Because the effective force is nearly zero at 12:00 and 6:00, the 'average effective force' is lower than the peak effective force. And since the effective force neglects pedal forces that are not perpendicular to the crank arm, the average pedal force will be higher than the average effective pedal force.

Another way to illustrate this is if the 170 lbs rider is riding in a standing position producing 350W at 35 RPM, we know he must be producing an average pedal force of at least his body weight or he would fall back to a seated position. Of course the average effective force is only 126 lbs, but that is because much of the force on the pedal is ineffective for producing crankarm torque.

I guess this is a long-winded way of saying that the data produced by power meters isn't going to be very useful to answer the OP's question because the forces calculated don't fully represent the force the rider is producing in a way that is comparable to hiking. What might be useful would be pedal-based force/power sensors with high-speed sampling instead of averaged power.
 

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I think the force is pretty high relative to body weight. 2x?

A squat requires a big bend to the knee but grunting singlespeed i keep my leg pretty straight and my falling bodyweight plus handlebar pull plus upstroke on other foot adds up.

I time my weight fall so peak force is right when crank is parallel to the ground, that breif pump propels me until i do the same with other foot.

Try and hop to apply max force to a scale with one foot, you should easily be able to drive it way past any number that you can squat, so long as you dont bend your knee to far.
 

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Note that these pedaling force calculations are the 'average effective pedal force' which will be considerably lower than the peak force applied to the pedal. The 'effective pedal force' means only the force applied perpendicular to the crankarm, so even if you stand with all of your weight on the pedal your 'effective force' is zero when the crankarm is at the 12:00 and 6:00 position. At the 3:00 position your pedal force and effective force will be equal, and your peak effective force will be near this position.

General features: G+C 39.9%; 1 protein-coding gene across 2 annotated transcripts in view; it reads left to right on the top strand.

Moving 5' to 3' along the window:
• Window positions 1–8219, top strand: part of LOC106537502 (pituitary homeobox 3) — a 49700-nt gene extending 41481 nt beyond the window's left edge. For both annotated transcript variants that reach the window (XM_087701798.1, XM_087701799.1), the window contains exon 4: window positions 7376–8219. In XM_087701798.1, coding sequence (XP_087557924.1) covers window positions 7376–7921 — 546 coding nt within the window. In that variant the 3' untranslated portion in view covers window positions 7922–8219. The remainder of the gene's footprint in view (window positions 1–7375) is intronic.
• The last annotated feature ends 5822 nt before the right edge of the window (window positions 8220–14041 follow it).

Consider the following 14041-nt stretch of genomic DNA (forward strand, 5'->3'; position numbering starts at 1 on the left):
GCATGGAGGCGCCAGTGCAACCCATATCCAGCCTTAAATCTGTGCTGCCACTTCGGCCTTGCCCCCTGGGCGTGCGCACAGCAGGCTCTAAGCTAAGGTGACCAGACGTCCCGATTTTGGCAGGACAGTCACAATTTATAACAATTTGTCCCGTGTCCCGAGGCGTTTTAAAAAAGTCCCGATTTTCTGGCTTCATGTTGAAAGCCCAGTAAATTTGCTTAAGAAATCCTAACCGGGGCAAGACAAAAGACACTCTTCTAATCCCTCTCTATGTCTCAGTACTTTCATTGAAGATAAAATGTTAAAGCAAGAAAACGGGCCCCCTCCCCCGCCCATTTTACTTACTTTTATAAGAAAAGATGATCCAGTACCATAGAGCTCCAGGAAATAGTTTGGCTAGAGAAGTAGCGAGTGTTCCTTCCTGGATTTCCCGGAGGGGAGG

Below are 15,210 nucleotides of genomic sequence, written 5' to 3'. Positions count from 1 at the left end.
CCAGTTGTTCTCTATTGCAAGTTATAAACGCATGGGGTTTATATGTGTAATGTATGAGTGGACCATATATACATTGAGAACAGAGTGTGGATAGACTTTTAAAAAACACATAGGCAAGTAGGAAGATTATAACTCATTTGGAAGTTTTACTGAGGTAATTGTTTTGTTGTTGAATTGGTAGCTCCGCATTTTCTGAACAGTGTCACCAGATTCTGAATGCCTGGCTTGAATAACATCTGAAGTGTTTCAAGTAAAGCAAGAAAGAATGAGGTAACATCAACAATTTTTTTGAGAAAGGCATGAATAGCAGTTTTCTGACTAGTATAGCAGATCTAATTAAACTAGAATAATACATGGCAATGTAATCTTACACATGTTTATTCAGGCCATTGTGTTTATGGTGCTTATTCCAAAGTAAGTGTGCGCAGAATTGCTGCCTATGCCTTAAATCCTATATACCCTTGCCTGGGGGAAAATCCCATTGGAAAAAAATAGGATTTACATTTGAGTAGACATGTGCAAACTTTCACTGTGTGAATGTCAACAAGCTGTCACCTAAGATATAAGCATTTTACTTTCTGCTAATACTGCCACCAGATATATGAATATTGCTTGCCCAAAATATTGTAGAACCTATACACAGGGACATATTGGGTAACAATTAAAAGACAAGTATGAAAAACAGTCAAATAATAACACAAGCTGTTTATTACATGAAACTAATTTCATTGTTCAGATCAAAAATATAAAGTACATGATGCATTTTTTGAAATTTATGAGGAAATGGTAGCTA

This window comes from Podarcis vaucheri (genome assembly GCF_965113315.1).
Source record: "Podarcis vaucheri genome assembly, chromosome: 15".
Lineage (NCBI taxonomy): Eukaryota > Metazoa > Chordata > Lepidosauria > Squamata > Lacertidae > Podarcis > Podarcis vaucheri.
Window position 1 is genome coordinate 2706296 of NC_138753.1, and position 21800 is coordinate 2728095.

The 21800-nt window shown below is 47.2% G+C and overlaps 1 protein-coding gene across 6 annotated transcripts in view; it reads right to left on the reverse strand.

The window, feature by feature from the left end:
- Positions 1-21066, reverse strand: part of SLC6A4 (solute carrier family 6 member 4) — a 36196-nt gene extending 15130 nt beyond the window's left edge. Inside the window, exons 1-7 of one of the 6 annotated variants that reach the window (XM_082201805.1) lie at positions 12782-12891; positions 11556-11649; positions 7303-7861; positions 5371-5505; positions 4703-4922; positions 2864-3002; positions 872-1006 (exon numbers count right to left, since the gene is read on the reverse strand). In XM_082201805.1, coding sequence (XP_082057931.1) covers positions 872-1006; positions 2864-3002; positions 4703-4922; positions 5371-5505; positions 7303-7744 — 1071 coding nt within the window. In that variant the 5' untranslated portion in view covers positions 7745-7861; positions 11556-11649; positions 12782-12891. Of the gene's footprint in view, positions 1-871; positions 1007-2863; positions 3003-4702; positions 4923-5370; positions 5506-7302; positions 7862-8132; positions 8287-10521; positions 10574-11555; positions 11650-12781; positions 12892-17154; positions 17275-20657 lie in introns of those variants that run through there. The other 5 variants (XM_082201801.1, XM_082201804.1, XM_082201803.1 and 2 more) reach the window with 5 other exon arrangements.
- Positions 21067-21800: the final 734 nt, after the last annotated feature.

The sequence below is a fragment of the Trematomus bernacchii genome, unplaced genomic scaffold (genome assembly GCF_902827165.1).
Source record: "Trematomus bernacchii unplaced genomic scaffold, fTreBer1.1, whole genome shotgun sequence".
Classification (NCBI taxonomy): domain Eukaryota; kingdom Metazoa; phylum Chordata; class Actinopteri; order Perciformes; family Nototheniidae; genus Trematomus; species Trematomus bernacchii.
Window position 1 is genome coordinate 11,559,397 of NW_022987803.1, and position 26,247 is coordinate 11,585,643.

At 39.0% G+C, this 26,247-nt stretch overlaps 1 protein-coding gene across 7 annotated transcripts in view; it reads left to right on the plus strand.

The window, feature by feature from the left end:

Because the effective force is nearly zero at 12:00 and 6:00, the 'average effective force' is lower than the peak effective force. And since the effective force neglects pedal forces that are not perpendicular to the crank arm, the average pedal force will be higher than the average effective pedal force.

Another way to illustrate this is if the 170 lbs rider is riding in a standing position producing 350W at 35 RPM, we know he must be producing an average pedal force of at least his body weight or he would fall back to a seated position. Of course the average effective force is only 126 lbs, but that is because much of the force on the pedal is ineffective for producing crankarm torque.

I guess this is a long-winded way of saying that the data produced by power meters isn't going to be very useful to answer the OP's question because the forces calculated don't fully represent the force the rider is producing in a way that is comparable to hiking. What might be useful would be pedal-based force/power sensors with high-speed sampling instead of averaged power.
Excellent post. You are correct, I neglected to take into account avg force vs. instantaneous. At any rate, I agree with the final assessment.